ABC star Leigh Sales urges staff to maintain the Heart’s Uluru Declaration is a ‘one-page document’ – as she offers tactics to crush arguments over the extended 26-page version
ABC bosses have sent staff a step-by-step guide written by veteran journalist Leigh Sales on how to quash suggestions that the Heart’s Uluru Declaration is not a ‘one-page document’ .
The former 7:30 host, who is now the face of Australian Story, shared her thoughts on the controversial issue in an email sent to ABC staff on Thursday from the public channel’s head of editorial policy, Mark Maley.
Sales said a recent example of misinformation was “the claim that the Uluru statement is a 26-page document” – a claim that led to a public spat this week between Sky News host Peta Credlin and Chris Kenny.
“That’s inaccurate,” Leigh told her colleagues, according to The Australian.
“The Uluru Heart Statement is a one-page document. »
ABC star Leigh Sales (pictured) has written a step-by-step guide on how to overturn the controversial claim that the Heart Uluru Statement is 26 pages instead of just one.
The Uluru Heart Statement is the document that underpins the Voice to Parliament referendum.
Sales then offers a step-by-step approach to disproving the 26-page claim, telling staff the “The source of this misinformation is FOI research relating to the Uluru Declaration which produced 25 pages of minutes of meetings held with indigenous communities.”
“These were part of a consultation process that helped inform Uluru’s final one-page statement,” Sales wrote.
“These pages are not part of Uluru’s final statement.”
Sales’s intervention comes just days after bitter disagreement over the actual length of the document that underpins the Voice to Parliament referendum due to take place later this year surfaced in the media.
The vote will decide whether First Nations people will be enshrined in the Constitution and whether a body will be created to advise Parliament on the issues facing Indigenous Australians.
Sky News host Peta Credlin is at war with fellow Sky presenter Chris Kenny over her claim that the Uluru statement is 26 pages long rather than a single page of 439 words.
Sales encouraged ABC staff to refute claims of “bias” and explained how they might deal with criticism.
Prime Minister Anthony Albanese has repeatedly said that this proposal fits on an A4 page. He held up a piece of paper with Uluru’s declaration in Parliament.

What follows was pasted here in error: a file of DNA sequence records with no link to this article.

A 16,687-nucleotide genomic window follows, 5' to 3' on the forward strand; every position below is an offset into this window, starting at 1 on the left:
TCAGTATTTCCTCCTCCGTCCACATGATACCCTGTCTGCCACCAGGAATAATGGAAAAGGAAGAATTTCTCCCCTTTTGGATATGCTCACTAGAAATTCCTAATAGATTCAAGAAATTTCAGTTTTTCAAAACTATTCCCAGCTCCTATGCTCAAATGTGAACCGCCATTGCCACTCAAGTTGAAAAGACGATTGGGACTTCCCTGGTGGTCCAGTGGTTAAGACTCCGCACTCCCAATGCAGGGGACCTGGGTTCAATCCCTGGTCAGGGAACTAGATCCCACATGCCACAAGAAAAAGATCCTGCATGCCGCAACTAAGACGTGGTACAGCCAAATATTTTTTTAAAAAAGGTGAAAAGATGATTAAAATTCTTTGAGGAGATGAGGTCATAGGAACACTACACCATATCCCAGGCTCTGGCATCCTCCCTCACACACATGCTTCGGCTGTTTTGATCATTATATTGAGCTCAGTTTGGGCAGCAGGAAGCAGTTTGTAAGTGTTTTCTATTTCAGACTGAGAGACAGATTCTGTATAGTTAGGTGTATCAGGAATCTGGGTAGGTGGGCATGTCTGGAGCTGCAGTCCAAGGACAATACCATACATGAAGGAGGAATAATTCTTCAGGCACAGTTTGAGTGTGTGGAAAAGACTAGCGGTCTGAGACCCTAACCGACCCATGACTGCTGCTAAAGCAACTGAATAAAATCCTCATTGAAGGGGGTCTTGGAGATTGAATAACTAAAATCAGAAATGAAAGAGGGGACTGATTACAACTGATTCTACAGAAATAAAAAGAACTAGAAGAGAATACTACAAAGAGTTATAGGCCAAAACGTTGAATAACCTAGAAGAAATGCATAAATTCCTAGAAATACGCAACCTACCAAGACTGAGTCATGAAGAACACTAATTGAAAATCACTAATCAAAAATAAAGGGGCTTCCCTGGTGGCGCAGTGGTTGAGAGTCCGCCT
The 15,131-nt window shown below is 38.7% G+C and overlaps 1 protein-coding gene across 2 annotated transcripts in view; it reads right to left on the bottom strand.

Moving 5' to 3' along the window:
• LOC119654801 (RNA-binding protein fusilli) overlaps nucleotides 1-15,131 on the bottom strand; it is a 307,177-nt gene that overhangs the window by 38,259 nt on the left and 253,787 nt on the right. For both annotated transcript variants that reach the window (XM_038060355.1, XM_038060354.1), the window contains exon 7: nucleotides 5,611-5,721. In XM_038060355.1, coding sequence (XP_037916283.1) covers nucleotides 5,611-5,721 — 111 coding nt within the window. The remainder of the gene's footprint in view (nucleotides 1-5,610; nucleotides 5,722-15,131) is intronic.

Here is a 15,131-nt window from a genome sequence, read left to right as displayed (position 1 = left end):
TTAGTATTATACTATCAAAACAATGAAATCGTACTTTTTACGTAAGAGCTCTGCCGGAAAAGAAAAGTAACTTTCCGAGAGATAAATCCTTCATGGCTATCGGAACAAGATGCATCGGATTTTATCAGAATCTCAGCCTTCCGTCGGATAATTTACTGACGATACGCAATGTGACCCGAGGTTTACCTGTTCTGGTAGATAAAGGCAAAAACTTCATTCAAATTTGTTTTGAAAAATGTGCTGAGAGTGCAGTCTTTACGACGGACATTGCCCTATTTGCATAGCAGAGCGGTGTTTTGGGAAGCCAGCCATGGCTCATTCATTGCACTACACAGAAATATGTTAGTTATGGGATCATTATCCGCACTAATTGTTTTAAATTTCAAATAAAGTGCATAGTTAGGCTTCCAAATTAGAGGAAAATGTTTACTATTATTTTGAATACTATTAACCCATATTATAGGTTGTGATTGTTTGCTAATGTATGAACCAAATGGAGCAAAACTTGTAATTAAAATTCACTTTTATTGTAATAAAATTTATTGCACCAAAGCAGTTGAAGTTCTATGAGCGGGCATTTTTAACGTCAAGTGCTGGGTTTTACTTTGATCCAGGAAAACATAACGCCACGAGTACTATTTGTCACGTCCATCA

Credlin was this week furious that Meta, Facebook’s parent company, affixed a “false information” tag to its 26-page statement, which was allegedly discovered in a freedom of information request.
Kenny called his claim “nonsense.”
ABC’s Media Watch host Paul Barry then spoke, concluding that Meta may have overstepped the mark and that a “contested” label would be more appropriate – putting him at odds with his colleague Sales.
“The Uluru Declaration is expressed on one page, but there are many more pages of notes and background – where issues like a treaty and reparations are raised,” Barry said on Media Watch.
“And given that what Credlin says may make sense, we think a contested label would be more appropriate.”
Sales acknowledged that it could be “intimidating” to argue that Uluru’s statement is only one page long.
But she outlined tactics to meet opposing claims.
“Ms. X, respectfully, I will correct your assertion that the Uluru statement is a 26-page document,” Sales wrote.
“This is a one-page document, the other 25 pages are minutes collected during a consultation phase and are not part of the final document.”
Sales said ABC staff should encourage interviewees to “then move on to your next question” and retaliate if accused of “bias.”
“The ABC is far from the only organization speaking out against the spread of this misinformation,” she wrote.
An ABC spokeswoman told The Australian: ‘The email to staff is self-explanatory and we have nothing further to add.